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Canon EOS Crop Sensor for HD
APS-C sensor cameras including the 80D, 70D, 7D Mk. II, 7D, EOS M and Rebel models for HD video recording.


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Old August 26th, 2011, 04:46 AM   #1
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T2i autofocus

Hi, i made some great video with the T2i, with a bokeh lens and manual focussing.
But what if i want to shoot action with a T2i?
For this i need a lens which give me constanly autofocus?
Anyone now some good lenses for this and for decent indoor shooting?
Price is my priority.
thnx
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Old August 26th, 2011, 08:21 AM   #2
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Re: T2i autofocus

It doesn't exist. You will struggle with any fast action work, using a DSLR. That sort of work really cries out for a dedicated video camcorder,
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Old August 26th, 2011, 10:12 AM   #3
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Re: T2i autofocus

As you get more use on these cameras, you come to understand why film crews have a dedicated focus puller and use tape measures and "positions" for the actors. When trying to catch fast paced, unplanned action I'm very fortunate to be able to use 50% of the footage. That's why I recently purchased a TM900 video camera. Horses for courses.
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Old August 26th, 2011, 11:12 AM   #4
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Re: T2i autofocus

ok, thnx for reply, but what i don't understand though, I see multiple skate-movies who do stay in focus while everything is in motion, ...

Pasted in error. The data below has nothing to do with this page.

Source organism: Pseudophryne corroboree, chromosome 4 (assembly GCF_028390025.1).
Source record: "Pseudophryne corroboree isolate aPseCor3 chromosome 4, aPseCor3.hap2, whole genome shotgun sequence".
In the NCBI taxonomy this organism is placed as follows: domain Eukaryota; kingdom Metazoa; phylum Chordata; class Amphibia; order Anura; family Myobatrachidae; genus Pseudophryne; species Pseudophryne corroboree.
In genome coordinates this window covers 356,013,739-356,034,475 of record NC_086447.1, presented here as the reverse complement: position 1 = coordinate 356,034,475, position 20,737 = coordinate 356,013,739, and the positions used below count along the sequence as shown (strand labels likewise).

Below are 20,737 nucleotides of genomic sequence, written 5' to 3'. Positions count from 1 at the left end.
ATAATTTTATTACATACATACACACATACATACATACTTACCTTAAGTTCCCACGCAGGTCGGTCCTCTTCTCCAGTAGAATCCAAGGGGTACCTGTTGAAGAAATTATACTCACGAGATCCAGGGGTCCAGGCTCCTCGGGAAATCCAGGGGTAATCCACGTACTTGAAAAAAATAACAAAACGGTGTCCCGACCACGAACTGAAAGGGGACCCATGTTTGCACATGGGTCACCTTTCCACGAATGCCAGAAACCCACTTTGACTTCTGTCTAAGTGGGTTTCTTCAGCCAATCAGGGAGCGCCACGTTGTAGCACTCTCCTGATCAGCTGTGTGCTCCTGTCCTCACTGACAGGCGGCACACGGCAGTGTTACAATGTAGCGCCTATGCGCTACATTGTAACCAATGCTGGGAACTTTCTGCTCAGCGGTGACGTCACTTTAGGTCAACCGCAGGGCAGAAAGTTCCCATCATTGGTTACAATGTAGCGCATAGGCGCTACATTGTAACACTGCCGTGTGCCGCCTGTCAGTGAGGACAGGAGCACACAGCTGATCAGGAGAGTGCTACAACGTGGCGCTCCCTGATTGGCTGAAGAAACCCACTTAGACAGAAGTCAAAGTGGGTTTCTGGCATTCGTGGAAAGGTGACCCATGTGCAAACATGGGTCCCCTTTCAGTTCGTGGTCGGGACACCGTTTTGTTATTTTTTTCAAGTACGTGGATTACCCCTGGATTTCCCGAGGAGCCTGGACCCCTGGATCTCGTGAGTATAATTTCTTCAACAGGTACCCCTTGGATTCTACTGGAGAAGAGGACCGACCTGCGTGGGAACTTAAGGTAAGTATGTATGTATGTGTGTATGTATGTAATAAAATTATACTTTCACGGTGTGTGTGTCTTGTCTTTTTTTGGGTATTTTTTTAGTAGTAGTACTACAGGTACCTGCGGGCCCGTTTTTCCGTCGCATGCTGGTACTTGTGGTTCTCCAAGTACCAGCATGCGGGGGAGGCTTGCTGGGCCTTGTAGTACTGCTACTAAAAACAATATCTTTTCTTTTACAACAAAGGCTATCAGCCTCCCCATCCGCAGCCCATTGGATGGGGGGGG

Skate slo-mo test - Canon 550D - YouTube
Summer Throwaway HD-Tage 2 - YouTube
Swandle DSLR Handle | Video - YouTube

They don't use a followfocus i suppose,
which lens can handle so much movement, while being focused?
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Old August 26th, 2011, 01:17 PM   #5
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Re: T2i autofocus

They are "staying in focus" by shooting with a deep depth of field. That way they just follow the action without having to actually pull focus constantly.

Read this: Hyperfocal Distance, and pick up a DOF calculator for your smartphone. With a wider lens you can attain a very deep depth of field fairly easily.
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Old August 27th, 2011, 05:22 AM   #6
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Re: T2i autofocus

Yes, if you use a wide angle lens and/or shoot around f11 or higher, you can keep things in focus pretty good. Either will help immensely, both make it possible. You do, however, lose some of that "look" of a shallow depth of field that the DSLR's are known for. Personally, I think the ultra-shallow DOF has about run its course. I like everyone else ran out and bought a f1.4 lens, then found it impossible to use in that range. I seldom shoot below f2.8 now and prefer f4.
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Old August 28th, 2011, 06:19 AM   #7
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Re: T2i autofocus

Does someone knows some cheap lens-models i could buy to do this...and suitable also for lowlight situations?
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Old August 28th, 2011, 07:04 AM   #8
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Re: T2i autofocus

For run-and-gun work is you definitely want a stabilized lens. Perhaps the best value for a Canon with an small sensor is the Tamron 17-50 f2.8:

Tamron SP AF 17-50mm f/2.8 XR Di-II VC LD AFB005C700 B&H Photo

It's one of the highest rated lens on SLR gear site:

Tamron Lens: Zooms - Tamron 17-50mm f/2.8 XR Di II VC LD Aspherical IF SP AF (Tested) - SLRgear.com!